Iraqi officials vow to probe any abuse cases

BAGHDAD (Reuters) - Iraq vowed on Saturday to probe allegations that police or soldiers committed crimes in the country’s sectarian war, after WikiLeaks released classified U.S. files that revealed prisoner abuse by Iraqi forces.

An Iraqi policeman inspects residents at a checkpoint in Baghdad October 23, 2010. REUTERS/Mohammed Ameen

The flood of files mainly containing in-the-field action reports from lower level U.S. military officers detailed gruesome cases of prisoner abuse that were known to U.S. authorities but not investigated by them.

“The government will show no leniency when it comes to the rights of its citizens,” Prime Minister Nuri al-Maliki’s office said, while also decrying the timing of the reports while Iraqi political groups are trying to negotiate a new government.

Iraqi officials including Interior Minister Jawad al-Bolani said many of the cases mentioned in the U.S. military documents appeared to be old. Nevertheless, a committee would vet them.

Thousands of officials were purged in Iraq’s Interior Ministry after revelations that mainly Sunni prisoners were being held in secret prisons near the 2006/07 height of the sectarian slaughter unleashed after the 2003 U.S.-led invasion.

The ministry at one time was heavily infiltrated by Shi’ite militia, some of which used police uniforms as a cloak for running death squads when all-out war broke out between once dominant Sunnis and majority Shi’ites propelled into power by the fall of Sunni dictator Saddam Hussein.

“We will not turn a blind eye to any of these matters,” said Lieutenant General Hussein Kamal, a deputy interior minister.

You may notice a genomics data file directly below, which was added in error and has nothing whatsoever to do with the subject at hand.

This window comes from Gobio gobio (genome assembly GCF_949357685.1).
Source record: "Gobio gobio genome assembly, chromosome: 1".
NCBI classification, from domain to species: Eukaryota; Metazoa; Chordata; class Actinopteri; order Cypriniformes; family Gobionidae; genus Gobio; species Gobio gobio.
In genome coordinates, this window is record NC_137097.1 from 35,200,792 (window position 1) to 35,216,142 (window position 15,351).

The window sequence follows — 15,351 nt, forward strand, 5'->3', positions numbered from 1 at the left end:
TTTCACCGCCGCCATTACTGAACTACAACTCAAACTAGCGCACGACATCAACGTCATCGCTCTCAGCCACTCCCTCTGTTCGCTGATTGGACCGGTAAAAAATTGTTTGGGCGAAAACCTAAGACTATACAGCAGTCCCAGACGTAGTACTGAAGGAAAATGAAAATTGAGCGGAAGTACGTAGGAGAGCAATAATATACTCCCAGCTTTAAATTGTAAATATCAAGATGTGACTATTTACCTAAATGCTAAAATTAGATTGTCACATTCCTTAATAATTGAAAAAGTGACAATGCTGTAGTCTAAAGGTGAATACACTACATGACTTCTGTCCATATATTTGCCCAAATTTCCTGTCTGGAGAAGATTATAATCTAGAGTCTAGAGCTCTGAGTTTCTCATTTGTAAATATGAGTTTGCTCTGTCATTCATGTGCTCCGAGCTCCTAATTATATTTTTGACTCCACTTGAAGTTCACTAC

“Everyone responsible for any crimes will be prosecuted and justice will take its course,” Kamal told Reuters.

The Pentagon criticized the publication of the secret reports -- the largest security breach of its kind in U.S. military history, far surpassing the group’s release of more than 70,000 Afghan war files in July.

WikiLeaks founder Julian Assange said the documents showed evidence of war crimes.


The Iraq war files touched on other themes, including well-known U.S. concerns about Iranian support for Iraqi militias. The documents, which spanned 2003 to 2009, also detailed 66,081 civilian deaths in the Iraqi conflict, including civilians killed at U.S. checkpoints, WikiLeaks said.

The allegations of prisoner abuse could embarrass Maliki’s Shi’ite-led government as he seeks support for a second term.

Iraqi leaders have yet to agree on the formation of a new government seven months after an election that produced no outright winner. Maliki’s ambitions to retain his job are opposed by the Sunni-backed cross-sectarian Iraqiya alliance that won the most seats in the new 325-seat parliament, and by some of his erstwhile Shi’ite allies.

The war files released by WikiLeaks also covered periods when others were in charge, including Iraqiya’s leader, former premier Iyad Allawi, and ex-Prime Minister Ibrahim al-Jaafari.

Maliki’s office said the release of the documents while negotiations over a government had not yet been concluded was suspicious timing, and accused some unnamed media organizations of trying to use them to attack the outgoing government.

Media organizations given advance access to the database concluded that U.S. forces had effectively turned a blind eye to torture and abuse of prisoners by Iraqi forces.

The U.S. military lost the right to detain Iraqis under a bilateral security pact that came into force in 2009 and thousands have since been handed over to Iraqi authorities.

Prisons are overcrowded and many detainees spend months behind bars waiting for trial because of an overburdened justice system. Iraqi courts depend on confessions for convictions, not evidence, leading to frequent allegations of torture.

Iraq’s Justice Ministry denied that torture took place.

“There is no torture, no abuse, in Iraqi prisons,” said a deputy justice minister, Busho Ibrahim.

Additional reporting by Ahmed Rasheed; Writing by Michael Christie; Editing by Peter Graff